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#105- The Golden Coach

Quick recap: An actress in a traveling troupe must choose between 3 men who are in love with her, one of whom gives her a golden coach. But then the actress realizes that she is a self-sufficient talented woman and chooses none of them. In a further ‘screw you’ move, she gives the coach to the Bishop who will in turn use it to help the sick and dying. An important life lesson there: Stick it to your love interests by giving to the poor. I should cross stitch that on a pillow or something.

but first I need to learn how to cross stitch

but first I need to learn how to cross stitch

Fun (?) fact: Director Jean Renoir was the son of Pierre Renoir, the artist. That’s about as fun as I can get on this movie.

Baby picture!

Baby picture!

My thoughts: I was afraid to watch this movie for fear I might die from overexposure to pretentiousness. The movie is directed by a French guy, set in Peru, featuring Italian actors. Add to that, the story centers around a Viceroy whose main problem is that he falls for an actress who he can be himself around. You know, a down to earth guy who buys golden coaches. And of course, after giving her this rather extravagant gift, he finds out she’s been seeing two other guys. But really though, the Viceroy should’ve had a bit more common sense than that. Anyone knows that you don’t throw out the golden coach as a gift first thing. If that’s where you start, how can you possibly top yourself?

Visually, the movie is very colorful. The traveling acting troupe’s costumes were gorgeous and made the skits much more enjoyable to watch. I was little confused by the nobility, though. I’m not up on my Peruvian history, far from it, but I don’t think they had a bunch of white guys running around in powdered wigs back then. The plot itself is silly so I won’t analyze it too much. Beyond the colorful costumes and scenery, I was definitely not a fan of the musical score. It was typical classical music, which is fine, but it played THE ENTIRE TIME. Sometimes it was even hard to hear what was going on because the music was so loud. The music didn’t even really match with the plot. If you are going to have a symphony playing at all times, you should at least thrown in a Sad Trombone of Regret or the Triangle of Doom to give the audience cues on how to react.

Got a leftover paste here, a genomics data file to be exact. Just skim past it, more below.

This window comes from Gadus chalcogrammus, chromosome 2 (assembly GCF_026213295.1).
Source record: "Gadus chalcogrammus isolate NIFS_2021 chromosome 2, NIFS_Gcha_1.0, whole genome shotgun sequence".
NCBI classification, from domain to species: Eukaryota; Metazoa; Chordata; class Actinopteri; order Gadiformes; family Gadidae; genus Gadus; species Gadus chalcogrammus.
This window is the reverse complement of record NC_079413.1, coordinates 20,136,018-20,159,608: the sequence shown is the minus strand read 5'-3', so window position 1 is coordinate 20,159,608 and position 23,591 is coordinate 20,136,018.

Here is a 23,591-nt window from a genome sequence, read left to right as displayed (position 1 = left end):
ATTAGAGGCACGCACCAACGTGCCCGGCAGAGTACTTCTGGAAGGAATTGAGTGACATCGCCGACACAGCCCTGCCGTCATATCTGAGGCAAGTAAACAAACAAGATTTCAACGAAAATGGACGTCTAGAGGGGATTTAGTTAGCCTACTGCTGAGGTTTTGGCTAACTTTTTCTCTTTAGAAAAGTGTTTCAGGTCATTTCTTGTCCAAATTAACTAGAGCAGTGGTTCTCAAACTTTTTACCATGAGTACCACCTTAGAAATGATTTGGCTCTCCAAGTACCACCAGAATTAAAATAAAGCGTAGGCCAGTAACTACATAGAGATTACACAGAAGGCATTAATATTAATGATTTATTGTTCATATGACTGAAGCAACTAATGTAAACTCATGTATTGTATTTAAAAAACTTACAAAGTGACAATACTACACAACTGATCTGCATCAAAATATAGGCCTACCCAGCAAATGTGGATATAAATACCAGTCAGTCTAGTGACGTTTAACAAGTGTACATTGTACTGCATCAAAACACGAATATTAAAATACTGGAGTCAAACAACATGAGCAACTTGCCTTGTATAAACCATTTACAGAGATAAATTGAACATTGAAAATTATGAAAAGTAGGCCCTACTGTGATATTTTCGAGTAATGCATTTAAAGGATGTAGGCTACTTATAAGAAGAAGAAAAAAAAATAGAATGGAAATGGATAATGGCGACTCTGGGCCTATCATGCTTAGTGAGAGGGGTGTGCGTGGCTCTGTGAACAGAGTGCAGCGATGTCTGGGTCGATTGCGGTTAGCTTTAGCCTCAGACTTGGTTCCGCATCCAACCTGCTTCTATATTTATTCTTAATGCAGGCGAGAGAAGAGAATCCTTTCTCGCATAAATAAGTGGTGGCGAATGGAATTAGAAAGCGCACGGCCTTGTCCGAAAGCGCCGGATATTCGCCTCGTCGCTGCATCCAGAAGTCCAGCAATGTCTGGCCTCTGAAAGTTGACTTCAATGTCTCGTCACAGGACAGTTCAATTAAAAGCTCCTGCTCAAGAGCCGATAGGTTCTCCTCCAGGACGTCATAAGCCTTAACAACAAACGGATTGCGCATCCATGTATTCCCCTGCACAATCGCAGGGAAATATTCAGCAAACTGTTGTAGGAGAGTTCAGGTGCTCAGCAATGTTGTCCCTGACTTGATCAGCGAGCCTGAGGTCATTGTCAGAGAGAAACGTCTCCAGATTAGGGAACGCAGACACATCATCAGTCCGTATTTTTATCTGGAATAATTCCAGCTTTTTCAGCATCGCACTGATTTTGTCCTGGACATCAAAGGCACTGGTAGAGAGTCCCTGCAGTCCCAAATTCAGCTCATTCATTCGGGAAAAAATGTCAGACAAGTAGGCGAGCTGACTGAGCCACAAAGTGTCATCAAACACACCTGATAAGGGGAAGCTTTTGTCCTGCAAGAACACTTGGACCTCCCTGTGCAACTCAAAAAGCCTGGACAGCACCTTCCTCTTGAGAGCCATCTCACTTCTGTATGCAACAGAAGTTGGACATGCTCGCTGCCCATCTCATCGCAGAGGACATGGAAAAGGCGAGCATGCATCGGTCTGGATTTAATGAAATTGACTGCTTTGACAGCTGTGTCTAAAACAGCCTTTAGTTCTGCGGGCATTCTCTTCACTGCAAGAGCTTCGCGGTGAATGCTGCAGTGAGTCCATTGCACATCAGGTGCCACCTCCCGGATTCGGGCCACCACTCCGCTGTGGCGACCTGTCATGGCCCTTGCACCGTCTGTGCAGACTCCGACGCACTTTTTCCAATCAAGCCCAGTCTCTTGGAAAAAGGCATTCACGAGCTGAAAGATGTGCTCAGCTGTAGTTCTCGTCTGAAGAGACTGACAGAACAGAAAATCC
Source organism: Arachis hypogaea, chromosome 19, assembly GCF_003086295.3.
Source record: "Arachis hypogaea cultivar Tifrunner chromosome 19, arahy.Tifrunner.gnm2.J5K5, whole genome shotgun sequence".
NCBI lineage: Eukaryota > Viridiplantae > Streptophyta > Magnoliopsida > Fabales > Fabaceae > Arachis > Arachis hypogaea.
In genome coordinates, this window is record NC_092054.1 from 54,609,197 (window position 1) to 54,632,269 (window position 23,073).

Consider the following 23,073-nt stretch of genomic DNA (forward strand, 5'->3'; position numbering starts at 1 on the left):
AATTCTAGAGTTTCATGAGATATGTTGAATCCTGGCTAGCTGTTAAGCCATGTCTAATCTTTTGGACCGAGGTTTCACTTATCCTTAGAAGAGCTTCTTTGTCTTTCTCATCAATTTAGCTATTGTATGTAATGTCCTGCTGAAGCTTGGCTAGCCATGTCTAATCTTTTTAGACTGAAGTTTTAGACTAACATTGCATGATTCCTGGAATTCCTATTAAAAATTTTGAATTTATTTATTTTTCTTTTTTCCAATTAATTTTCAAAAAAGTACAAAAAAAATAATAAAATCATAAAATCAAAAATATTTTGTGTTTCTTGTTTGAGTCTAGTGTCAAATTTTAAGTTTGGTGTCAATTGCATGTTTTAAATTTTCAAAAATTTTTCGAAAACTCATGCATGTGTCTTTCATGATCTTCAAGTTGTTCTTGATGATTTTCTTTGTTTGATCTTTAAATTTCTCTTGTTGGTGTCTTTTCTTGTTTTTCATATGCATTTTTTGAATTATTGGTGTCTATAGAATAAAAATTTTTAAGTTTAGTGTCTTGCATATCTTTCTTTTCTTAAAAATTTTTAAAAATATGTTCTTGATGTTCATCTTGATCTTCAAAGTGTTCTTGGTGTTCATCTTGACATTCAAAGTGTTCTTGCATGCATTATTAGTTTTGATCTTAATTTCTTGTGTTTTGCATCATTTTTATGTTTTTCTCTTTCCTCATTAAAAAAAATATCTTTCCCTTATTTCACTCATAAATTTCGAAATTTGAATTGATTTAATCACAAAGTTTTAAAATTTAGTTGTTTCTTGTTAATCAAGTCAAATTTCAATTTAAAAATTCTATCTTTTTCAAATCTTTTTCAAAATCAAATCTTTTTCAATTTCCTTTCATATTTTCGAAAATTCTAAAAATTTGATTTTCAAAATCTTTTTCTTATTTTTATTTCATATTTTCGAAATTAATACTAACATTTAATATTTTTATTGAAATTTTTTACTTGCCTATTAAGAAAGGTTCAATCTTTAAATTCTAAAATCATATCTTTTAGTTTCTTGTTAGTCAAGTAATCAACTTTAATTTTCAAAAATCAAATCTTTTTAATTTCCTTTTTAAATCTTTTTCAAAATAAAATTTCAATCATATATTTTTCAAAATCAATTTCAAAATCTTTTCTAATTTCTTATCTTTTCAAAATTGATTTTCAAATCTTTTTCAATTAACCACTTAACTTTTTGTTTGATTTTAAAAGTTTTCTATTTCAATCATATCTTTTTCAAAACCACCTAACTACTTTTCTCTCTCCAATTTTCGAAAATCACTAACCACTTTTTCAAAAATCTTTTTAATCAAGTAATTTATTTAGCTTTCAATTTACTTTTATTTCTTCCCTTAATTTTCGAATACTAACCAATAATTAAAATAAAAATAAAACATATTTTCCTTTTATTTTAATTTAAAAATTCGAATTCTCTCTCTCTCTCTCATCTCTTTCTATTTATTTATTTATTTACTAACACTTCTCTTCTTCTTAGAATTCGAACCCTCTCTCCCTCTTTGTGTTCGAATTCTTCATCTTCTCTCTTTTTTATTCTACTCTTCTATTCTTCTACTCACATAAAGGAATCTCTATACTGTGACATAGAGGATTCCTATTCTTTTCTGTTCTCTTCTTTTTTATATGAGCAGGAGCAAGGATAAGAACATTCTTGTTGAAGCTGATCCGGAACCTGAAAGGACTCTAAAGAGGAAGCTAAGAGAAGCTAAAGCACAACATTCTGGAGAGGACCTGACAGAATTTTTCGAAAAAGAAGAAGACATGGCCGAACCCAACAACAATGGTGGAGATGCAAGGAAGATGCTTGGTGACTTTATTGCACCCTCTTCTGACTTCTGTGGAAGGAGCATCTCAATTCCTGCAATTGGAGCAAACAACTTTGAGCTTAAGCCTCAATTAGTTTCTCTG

I’m still confused as to who I was supposed to sympathize with during the movie. Camilla, the actor, is being wooed by a soldier, the viceroy and a bull fighter, one of whom gives her a golden coach.Not really the worst options, if you ask me. As for the suitors, I guess I liked the soldier because he was there from the beginning and Camilla dumped him once she saw she could get something better. The Viceroy annoyed me with his purchases of golden coaches and a never ending trail of women who swooned over him. The bullfighter seemed like a decent choice, minus the ego but isn’t that par for the course for a profession like that? I was a fan of the ending though, Camilla deciding to pursue her acting career and giving the coach away.It was really the best decision because she had caused so much strife within the small community.

This is how to impress the ladies in 18th century Peru

This is how to impress the ladies in 18th century Peru

Final review: 1/5. Not a fan, although this wasn’t traumatic like some of my other 1 point movies

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